Subcontractor Sued by Orbital Sciences Offers To Turn Over Hardware
WASHINGTON —A contractor Orbital Sciences Corp. sued for delaying upgrades to the Virginia spaceport Orbital uses for space station cargo launches will turn over hardware needed for the improvements now that a resolution appears to have been reached.
“Everything shipped this morning, all the equipment,” Kevin Huber, managing director of Integrated Systems and Machinery, told SpaceNews in a Nov. 7 phone interview.
Mark Shifton, Huber’s attorney, told SpaceNews in a Nov. 7 email that “the case has not been settled, but Integrated Systems and Machinery and Orbital have reached an agreement on the material terms necessary to settle the matter.” Shifton said he was “very optimistic” the case would be settled “in the near future.”
This latest development in the case came less than a week after Huber told SpaceNews he would be willing to turn over some of the hardware Orbital claimed was being “held hostage.”
Huber made the offer in response to a motion Orbital filed Oct. 28 — the same day its Antares rocket exploded 15 seconds after liftoff on what was to be the company’s third paid cargo run to the international space station — asking a U.S. District Court in Alexandria, Virginia, for a preliminary injunction forcing Huber to ship the hardware. Orbital spokesman Barry Beneski declined to comment on the dispute or confirm a settlement. However, Orbital Sciences on Nov. 6 withdrew its request for the injunction, according to court filings. Orbital’s initial complaint, filed Oct. 21, had not been withdrawn as of press time Nov. 7.
Orbital ordered the hardware from Huber’s firm in 2012 as part of a long-planned upgrade for the Transporter Erector Launcher that hauls Antares out to the pad and holds it upright for liftoff. The transporter, however, was among the ground support equipment damaged during Antares’ failure near the pad.
What is more, Orbital Sciences will not launch from Virginia’s Wallops Island again until at least 2016, when a redesigned Antares with a new core stage is expected to debut, Orbital Chief Executive David W. Thompson said in a Nov. 5 conference call with analysts and investors.
So while Huber says the hardware he owes Orbital is now on its way to the Dulles, Virginia-based aerospace contractor, it is unclear how soon Orbital needs to get going on the Transporter Erector Launcher upgrades, and whether they can proceed as planned.
Orbital Sciences previously agreed to pay Integrated Systems and Machinery about $2 million — Huber said his company will not be paid in full under the terms he reached with Orbital Nov. 6 — to build new cylinder assemblies and gimbal boxes for the hydraulic systems the Transporter Erector Launcher plugs into once it reaches the pad so it has the leverage it needs to raise Antares vertical for fueling and liftoff.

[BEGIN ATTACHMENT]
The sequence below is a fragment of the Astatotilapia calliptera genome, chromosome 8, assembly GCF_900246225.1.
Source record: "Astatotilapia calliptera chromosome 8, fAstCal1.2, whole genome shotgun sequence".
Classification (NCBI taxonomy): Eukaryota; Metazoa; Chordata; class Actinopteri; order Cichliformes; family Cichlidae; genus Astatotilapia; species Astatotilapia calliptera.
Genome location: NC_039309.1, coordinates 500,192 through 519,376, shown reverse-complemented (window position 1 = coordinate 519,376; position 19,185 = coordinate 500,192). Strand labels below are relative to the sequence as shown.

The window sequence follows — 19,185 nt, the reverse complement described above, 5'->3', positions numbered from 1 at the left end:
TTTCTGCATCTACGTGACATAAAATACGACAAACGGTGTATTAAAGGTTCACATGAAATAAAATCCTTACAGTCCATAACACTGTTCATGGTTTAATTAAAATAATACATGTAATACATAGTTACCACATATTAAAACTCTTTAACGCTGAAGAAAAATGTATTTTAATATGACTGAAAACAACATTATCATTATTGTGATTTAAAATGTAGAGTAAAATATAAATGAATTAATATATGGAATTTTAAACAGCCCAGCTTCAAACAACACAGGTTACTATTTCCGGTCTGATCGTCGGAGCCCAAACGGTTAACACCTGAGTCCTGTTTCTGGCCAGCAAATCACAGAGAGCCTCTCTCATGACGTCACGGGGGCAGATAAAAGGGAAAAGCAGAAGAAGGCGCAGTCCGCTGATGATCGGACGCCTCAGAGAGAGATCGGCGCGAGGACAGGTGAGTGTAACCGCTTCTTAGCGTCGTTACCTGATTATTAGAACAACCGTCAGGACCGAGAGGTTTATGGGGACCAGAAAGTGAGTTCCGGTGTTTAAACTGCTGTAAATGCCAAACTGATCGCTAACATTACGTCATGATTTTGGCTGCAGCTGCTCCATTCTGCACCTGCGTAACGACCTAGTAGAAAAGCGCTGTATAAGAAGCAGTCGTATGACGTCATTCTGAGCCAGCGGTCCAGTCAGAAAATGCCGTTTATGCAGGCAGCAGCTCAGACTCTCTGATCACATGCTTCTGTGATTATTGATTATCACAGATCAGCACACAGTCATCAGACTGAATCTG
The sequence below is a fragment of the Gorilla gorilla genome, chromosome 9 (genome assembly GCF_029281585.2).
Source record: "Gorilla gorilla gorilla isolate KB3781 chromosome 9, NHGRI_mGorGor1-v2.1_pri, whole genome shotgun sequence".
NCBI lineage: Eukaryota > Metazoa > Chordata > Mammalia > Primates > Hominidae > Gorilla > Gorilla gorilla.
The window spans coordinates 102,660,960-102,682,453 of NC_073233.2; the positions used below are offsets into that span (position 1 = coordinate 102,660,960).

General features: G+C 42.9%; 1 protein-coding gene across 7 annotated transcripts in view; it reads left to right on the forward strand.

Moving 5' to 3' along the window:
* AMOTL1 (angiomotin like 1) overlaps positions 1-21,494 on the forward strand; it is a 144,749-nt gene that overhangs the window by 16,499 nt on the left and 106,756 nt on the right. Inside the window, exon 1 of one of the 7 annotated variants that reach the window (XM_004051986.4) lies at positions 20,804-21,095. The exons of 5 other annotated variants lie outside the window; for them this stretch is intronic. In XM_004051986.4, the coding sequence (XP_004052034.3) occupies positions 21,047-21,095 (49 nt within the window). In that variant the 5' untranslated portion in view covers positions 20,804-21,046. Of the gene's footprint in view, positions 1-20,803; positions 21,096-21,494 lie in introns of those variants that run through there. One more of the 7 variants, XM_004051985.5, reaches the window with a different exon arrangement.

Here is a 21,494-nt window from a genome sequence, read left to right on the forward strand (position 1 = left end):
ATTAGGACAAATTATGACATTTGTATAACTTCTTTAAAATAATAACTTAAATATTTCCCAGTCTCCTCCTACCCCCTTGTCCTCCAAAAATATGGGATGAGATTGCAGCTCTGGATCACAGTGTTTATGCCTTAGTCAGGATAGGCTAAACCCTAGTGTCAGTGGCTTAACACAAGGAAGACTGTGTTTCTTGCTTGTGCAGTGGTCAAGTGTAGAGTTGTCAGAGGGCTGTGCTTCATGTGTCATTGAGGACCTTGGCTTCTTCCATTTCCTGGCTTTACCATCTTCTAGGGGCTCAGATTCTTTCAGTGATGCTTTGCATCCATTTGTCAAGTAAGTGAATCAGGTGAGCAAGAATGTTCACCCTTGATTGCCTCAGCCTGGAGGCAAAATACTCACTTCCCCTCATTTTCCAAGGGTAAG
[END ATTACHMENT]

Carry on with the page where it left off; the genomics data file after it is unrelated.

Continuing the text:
Orbital said in its original Oct. 21 complaint that the components were needed immediately because Orbital’s next cargo run — then scheduled for April 1 — would feature an enhanced Cygnus too heavy for existing hydraulic equipment to handle safely. The upgrades, according to the complaint, would take four months.
Prior to coming to terms with Orbital, Huber told SpaceNews that Integrated Systems and Machinery refused to ship the cylinder and other hardware because its contract with Orbital called not only for delivery of the equipment but for testing and other support services that were not performed. That means “we can’t release it unless they [Orbital] release us from liability for shipping a line-item incomplete,” Huber said in an Oct. 31 interview.
Meanwhile, Huber is still fighting a separate lawsuit, filed in 2013 with the U.S. District Court for the Middle District of Pennsylvania, that alleges he stole trade secrets from his former employer, Advanced Fluid Systems of York, Pennsylvania, and used the information to win Orbital’s upgrade business for Integrated Systems and Machinery.
Orbital was once a defendant in that lawsuit, but Orbital and Advanced Fluid Systems settled out of court in May. Advanced Fluid Systems designed and built some of the hydraulic systems used to support the four Antares launches from Wallops Island that preceded the October failure and, according to court papers, expected the follow-on business eventually awarded to Integrated Systems and Machinery.